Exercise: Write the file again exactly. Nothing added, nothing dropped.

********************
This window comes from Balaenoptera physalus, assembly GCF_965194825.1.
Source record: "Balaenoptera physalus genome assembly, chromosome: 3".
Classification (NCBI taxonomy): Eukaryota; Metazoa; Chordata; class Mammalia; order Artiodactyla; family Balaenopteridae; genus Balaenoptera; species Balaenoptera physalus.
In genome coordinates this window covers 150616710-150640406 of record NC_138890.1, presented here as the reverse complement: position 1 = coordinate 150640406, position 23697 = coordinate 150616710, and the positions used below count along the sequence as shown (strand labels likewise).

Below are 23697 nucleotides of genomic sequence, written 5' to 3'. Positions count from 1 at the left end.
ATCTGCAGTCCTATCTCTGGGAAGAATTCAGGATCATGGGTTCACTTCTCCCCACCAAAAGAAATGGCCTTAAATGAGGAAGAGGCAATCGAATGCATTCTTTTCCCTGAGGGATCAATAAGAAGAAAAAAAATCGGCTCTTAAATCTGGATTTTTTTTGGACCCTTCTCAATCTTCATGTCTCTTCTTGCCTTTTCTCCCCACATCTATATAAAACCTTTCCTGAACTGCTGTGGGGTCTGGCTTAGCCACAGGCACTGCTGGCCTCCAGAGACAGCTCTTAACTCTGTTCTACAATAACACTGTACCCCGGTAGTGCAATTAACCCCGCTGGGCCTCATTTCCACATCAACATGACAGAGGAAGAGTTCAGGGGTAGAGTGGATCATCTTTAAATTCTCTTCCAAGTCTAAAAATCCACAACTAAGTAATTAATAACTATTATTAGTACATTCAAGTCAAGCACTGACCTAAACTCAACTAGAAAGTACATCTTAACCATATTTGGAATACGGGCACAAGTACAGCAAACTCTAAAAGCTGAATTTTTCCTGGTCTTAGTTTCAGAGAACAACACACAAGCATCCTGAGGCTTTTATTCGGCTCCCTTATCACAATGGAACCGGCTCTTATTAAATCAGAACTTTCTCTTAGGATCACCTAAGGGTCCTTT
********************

This window comes from Balaenoptera physalus, assembly GCF_965194825.1.
Source record: "Balaenoptera physalus genome assembly, chromosome: 3".
Classification (NCBI taxonomy): Eukaryota; Metazoa; Chordata; class Mammalia; order Artiodactyla; family Balaenopteridae; genus Balaenoptera; species Balaenoptera physalus.
In genome coordinates this window covers 150616710-150640406 of record NC_138890.1, presented here as the reverse complement: position 1 = coordinate 150640406, position 23697 = coordinate 150616710, and the positions used below count along the sequence as shown (strand labels likewise).

Below are 23697 nucleotides of genomic sequence, written 5' to 3'. Positions count from 1 at the left end.
ATCTGCAGTCCTATCTCTGGGAAGAATTCAGGATCATGGGTTCACTTCTCCCCACCAAAAGAAATGGCCTTAAATGAGGAAGAGGCAATCGAATGCATTCTTTTCCCTGAGGGATCAATAAGAAGAAAAAAAATCGGCTCTTAAATCTGGATTTTTTTTGGACCCTTCTCAATCTTCATGTCTCTTCTTGCCTTTTCTCCCCACATCTATATAAAACCTTTCCTGAACTGCTGTGGGGTCTGGCTTAGCCACAGGCACTGCTGGCCTCCAGAGACAGCTCTTAACTCTGTTCTACAATAACACTGTACCCCGGTAGTGCAATTAACCCCGCTGGGCCTCATTTCCACATCAACATGACAGAGGAAGAGTTCAGGGGTAGAGTGGATCATCTTTAAATTCTCTTCCAAGTCTAAAAATCCACAACTAAGTAATTAATAACTATTATTAGTACATTCAAGTCAAGCACTGACCTAAACTCAACTAGAAAGTACATCTTAACCATATTTGGAATACGGGCACAAGTACAGCAAACTCTAAAAGCTGAATTTTTCCTGGTCTTAGTTTCAGAGAACAACACACAAGCATCCTGAGGCTTTTATTCGGCTCCCTTATCACAATGGAACCGGCTCTTATTAAATCAGAACTTTCTCTTAGGATCACCTAAGGGTCCTTT